KEY CONSIDERATIONS FOR SEATING ASSESSMENTS
A recent social media poll carried out by specialist seating manufacturer, Seating Matters, revealed that 56% of Occupational Therapists lacked confidence when carrying out a seating assessment.
- provides the required postural support;
- protects the users’ skin and prevent pressure injuries;
- offers high levels of comfort;
- and ensures safety against falling from the chair.
1. What range of movement and mobility does the client have?
2. What are the main goals to be achieved from seating?
3. What are the critical measurements?
- Seat Width: This is the widest point that the chair needs to accommodate. This may not be the hips – you should also consider trochanter width, ischial width, and trunk width.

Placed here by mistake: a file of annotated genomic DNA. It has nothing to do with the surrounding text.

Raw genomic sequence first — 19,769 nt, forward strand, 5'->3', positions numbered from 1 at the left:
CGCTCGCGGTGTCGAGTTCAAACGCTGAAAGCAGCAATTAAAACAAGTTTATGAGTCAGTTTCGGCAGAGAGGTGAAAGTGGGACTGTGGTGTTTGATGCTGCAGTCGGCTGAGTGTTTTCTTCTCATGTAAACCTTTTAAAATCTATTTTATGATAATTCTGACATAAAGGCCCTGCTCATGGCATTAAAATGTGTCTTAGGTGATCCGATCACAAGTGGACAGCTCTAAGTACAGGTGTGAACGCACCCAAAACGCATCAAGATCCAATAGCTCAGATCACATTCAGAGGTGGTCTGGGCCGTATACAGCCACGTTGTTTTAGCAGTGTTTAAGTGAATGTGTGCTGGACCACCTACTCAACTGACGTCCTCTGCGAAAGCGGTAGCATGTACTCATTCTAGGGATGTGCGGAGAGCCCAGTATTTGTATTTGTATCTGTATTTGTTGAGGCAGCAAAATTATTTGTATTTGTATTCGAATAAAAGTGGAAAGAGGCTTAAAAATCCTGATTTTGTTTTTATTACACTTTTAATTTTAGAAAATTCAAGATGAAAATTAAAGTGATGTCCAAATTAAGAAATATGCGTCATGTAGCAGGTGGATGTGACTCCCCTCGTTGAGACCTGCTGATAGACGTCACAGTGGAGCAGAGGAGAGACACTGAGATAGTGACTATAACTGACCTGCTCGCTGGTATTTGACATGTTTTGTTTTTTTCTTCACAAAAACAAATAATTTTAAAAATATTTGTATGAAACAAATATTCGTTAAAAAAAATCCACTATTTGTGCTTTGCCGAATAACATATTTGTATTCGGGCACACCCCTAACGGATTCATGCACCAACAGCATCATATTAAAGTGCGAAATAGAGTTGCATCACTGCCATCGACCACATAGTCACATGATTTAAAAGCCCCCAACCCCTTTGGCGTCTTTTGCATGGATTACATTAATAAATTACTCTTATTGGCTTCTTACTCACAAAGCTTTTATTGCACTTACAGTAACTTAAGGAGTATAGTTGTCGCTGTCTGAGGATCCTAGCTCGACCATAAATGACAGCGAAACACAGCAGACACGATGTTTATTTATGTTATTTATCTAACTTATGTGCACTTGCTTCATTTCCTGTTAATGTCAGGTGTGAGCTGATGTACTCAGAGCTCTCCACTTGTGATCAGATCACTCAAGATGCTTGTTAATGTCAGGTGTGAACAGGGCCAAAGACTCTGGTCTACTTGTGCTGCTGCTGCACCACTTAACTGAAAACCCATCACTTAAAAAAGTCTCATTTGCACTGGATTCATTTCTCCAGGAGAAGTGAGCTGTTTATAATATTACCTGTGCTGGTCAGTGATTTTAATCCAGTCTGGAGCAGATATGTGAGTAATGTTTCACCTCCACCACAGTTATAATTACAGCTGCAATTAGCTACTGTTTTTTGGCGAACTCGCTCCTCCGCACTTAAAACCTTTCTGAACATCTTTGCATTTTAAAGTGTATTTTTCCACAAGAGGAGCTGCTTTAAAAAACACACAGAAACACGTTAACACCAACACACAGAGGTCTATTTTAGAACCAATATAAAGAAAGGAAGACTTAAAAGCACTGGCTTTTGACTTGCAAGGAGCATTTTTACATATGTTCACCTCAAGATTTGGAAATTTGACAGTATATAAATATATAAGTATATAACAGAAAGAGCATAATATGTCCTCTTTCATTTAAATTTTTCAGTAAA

- Seat Depth: The seat depth should be approximately 1 inch shorter than leg length. This can be calculated by measuring from the back of the buttock to the popliteal fossa.
- Seat to Floor or Footplate Height: To establish this, measure the distance from the popliteal fossa to the heel.
- Footrest Angle and Footrest Width: These measurements are based on how the feet should be supported according to plantar/dorsiflexion or inversion/eversion.
- Back Height and Angle: The back height is measured from the seat of the chair to the required chair back height, including allowance for supporting the head. Also note the optimum back angle.
- Armrest Height: The height of the armrest is critical in ensuring good posture. When taking measurements, measure the height for each arm separately in case of any differentiation.